2. Unsafe Sewage Practices
Water is the perfect conduit for polluting our food supply for vast distances into the soil, our rivers, streams, lakes, and oceans. Through water, bacteria is transported and absorbed. An entire host of chemicals and other contaminants collect into our sewage systems when not treated properly or else when not treated at all. 3 different bacteria usually exist in polluted water: E. coli, clostridium, enterococci and others which are found in the feces of people and many animals. Parasites can also live in contaminated water and include: entamoeba histolytica, giardia duodenalis, Cryptospordium Parvum and many more.
Food contamination from bacteria and improper food handling causes 76 million people in the U.S. every year to become sick from food poisoning. 325,000 are hospitalized from bacteria or parasites and will bacteria contamination resulting in 5,000 deaths each year. In 2002, 61 million pounds of meat products were recalled, almost twice the prior year’s figure. Cross contamination from intestinal feces during the slaughtering process can occur with meat and poultry. Similarly, fresh fruits and vegetables can be contaminated if they are washed in water contaminated with animal manure or human sewage. Contamination can also be caused by food handlers during food processing or/and when poor hygiene practices are in use. Other bacteria includes: Clostridium botulism, Escherichia coli, Salmonella typhimurium, Shigella, Staphylococcus aureus, Vibrio Cholera, and Vibrio vulnificus. Anti-resistant bacteria are also a problem today as well with the overuse of antibiotics.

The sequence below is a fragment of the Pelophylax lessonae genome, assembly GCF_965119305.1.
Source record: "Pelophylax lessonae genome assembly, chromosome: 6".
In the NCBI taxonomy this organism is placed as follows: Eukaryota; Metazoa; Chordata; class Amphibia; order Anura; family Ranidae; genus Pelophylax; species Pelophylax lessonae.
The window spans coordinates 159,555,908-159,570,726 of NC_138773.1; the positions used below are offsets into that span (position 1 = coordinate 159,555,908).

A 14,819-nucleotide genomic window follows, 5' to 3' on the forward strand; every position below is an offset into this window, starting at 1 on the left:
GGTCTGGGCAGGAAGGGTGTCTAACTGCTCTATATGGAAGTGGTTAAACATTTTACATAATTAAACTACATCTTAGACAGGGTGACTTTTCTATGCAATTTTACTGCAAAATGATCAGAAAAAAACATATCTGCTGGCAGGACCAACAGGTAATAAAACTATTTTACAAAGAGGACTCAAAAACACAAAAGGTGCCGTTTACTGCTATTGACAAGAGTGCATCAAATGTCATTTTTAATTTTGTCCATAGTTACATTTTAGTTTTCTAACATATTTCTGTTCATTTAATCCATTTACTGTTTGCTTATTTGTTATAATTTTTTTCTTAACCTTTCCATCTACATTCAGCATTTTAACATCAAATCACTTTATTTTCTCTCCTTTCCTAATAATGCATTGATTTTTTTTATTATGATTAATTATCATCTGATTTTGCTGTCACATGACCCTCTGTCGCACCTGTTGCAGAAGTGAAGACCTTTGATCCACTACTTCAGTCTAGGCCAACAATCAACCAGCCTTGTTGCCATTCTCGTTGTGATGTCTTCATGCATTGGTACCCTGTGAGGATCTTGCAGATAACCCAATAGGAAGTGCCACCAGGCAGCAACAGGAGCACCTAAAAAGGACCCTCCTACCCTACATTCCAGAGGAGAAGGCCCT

Exposure to all these contaminates over prolonged exposure has been linked to breast and other types of cancer, immune system suppression, nervous system disorders, reproductive damage, and disruption of hormonal systems to people. Many of these pollutants have been banned, however, countries continue to manufacture and use these chemicals and new ones are coming up all the time. Toxins build up over time in the human body and continue to reach toxic levels resulting in an eventual ‘toxic overload.’ In order to mend the situation, it’s about time every single person on the planet started getting involved. Take measures to remedy one of the greatest threats to our survival. Become a voice for safer food practices and become involved in environmental protection initiatives. Support local farmers and organic suppliers, consume less processed and packaged foods, challenge businesses, industrial plants, and the government to use safe environmental practices. The future is up to each one of us.